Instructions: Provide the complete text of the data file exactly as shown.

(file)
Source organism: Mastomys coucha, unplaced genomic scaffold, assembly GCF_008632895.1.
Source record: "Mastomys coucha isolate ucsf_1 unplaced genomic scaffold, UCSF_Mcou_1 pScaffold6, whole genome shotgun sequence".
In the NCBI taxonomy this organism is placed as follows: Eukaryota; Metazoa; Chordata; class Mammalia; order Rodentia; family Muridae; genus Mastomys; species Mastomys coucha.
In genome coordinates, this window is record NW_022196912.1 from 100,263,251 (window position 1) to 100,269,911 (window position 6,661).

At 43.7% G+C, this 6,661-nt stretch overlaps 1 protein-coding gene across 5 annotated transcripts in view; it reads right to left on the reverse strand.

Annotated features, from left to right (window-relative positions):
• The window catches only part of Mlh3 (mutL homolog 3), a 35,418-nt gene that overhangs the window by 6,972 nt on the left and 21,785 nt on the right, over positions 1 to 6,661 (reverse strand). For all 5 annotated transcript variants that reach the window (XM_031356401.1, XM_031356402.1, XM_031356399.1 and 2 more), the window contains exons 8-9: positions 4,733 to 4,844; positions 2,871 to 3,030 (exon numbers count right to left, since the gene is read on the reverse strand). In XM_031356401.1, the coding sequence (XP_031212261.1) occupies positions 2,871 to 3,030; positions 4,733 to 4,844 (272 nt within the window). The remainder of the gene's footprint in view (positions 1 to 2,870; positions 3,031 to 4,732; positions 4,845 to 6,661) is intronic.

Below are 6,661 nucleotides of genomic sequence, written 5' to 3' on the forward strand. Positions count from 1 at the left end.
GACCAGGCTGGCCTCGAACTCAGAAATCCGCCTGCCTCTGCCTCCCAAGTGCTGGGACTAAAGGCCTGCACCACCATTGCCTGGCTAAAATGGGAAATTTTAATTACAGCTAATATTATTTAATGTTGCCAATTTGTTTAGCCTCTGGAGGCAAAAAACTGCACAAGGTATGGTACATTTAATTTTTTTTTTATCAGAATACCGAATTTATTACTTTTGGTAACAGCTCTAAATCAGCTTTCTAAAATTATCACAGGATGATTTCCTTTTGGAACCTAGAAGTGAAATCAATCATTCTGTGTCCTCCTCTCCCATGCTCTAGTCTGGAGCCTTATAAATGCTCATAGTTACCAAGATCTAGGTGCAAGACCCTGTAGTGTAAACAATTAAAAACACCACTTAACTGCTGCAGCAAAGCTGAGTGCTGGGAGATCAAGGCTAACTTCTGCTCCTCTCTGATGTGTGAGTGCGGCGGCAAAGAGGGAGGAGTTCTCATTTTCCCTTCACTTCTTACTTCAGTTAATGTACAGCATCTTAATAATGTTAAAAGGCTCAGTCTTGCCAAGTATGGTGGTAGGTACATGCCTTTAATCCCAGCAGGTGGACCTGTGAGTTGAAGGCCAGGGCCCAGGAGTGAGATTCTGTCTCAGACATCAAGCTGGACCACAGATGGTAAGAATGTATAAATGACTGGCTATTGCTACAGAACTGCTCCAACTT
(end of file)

Source organism: Mastomys coucha, unplaced genomic scaffold, assembly GCF_008632895.1.
Source record: "Mastomys coucha isolate ucsf_1 unplaced genomic scaffold, UCSF_Mcou_1 pScaffold6, whole genome shotgun sequence".
In the NCBI taxonomy this organism is placed as follows: Eukaryota; Metazoa; Chordata; class Mammalia; order Rodentia; family Muridae; genus Mastomys; species Mastomys coucha.
In genome coordinates, this window is record NW_022196912.1 from 100,263,251 (window position 1) to 100,269,911 (window position 6,661).

At 43.7% G+C, this 6,661-nt stretch overlaps 1 protein-coding gene across 5 annotated transcripts in view; it reads right to left on the reverse strand.

Annotated features, from left to right (window-relative positions):
• The window catches only part of Mlh3 (mutL homolog 3), a 35,418-nt gene that overhangs the window by 6,972 nt on the left and 21,785 nt on the right, over positions 1 to 6,661 (reverse strand). For all 5 annotated transcript variants that reach the window (XM_031356401.1, XM_031356402.1, XM_031356399.1 and 2 more), the window contains exons 8-9: positions 4,733 to 4,844; positions 2,871 to 3,030 (exon numbers count right to left, since the gene is read on the reverse strand). In XM_031356401.1, the coding sequence (XP_031212261.1) occupies positions 2,871 to 3,030; positions 4,733 to 4,844 (272 nt within the window). The remainder of the gene's footprint in view (positions 1 to 2,870; positions 3,031 to 4,732; positions 4,845 to 6,661) is intronic.

Below are 6,661 nucleotides of genomic sequence, written 5' to 3' on the forward strand. Positions count from 1 at the left end.
GACCAGGCTGGCCTCGAACTCAGAAATCCGCCTGCCTCTGCCTCCCAAGTGCTGGGACTAAAGGCCTGCACCACCATTGCCTGGCTAAAATGGGAAATTTTAATTACAGCTAATATTATTTAATGTTGCCAATTTGTTTAGCCTCTGGAGGCAAAAAACTGCACAAGGTATGGTACATTTAATTTTTTTTTTATCAGAATACCGAATTTATTACTTTTGGTAACAGCTCTAAATCAGCTTTCTAAAATTATCACAGGATGATTTCCTTTTGGAACCTAGAAGTGAAATCAATCATTCTGTGTCCTCCTCTCCCATGCTCTAGTCTGGAGCCTTATAAATGCTCATAGTTACCAAGATCTAGGTGCAAGACCCTGTAGTGTAAACAATTAAAAACACCACTTAACTGCTGCAGCAAAGCTGAGTGCTGGGAGATCAAGGCTAACTTCTGCTCCTCTCTGATGTGTGAGTGCGGCGGCAAAGAGGGAGGAGTTCTCATTTTCCCTTCACTTCTTACTTCAGTTAATGTACAGCATCTTAATAATGTTAAAAGGCTCAGTCTTGCCAAGTATGGTGGTAGGTACATGCCTTTAATCCCAGCAGGTGGACCTGTGAGTTGAAGGCCAGGGCCCAGGAGTGAGATTCTGTCTCAGACATCAAGCTGGACCACAGATGGTAAGAATGTATAAATGACTGGCTATTGCTACAGAACTGCTCCAACTT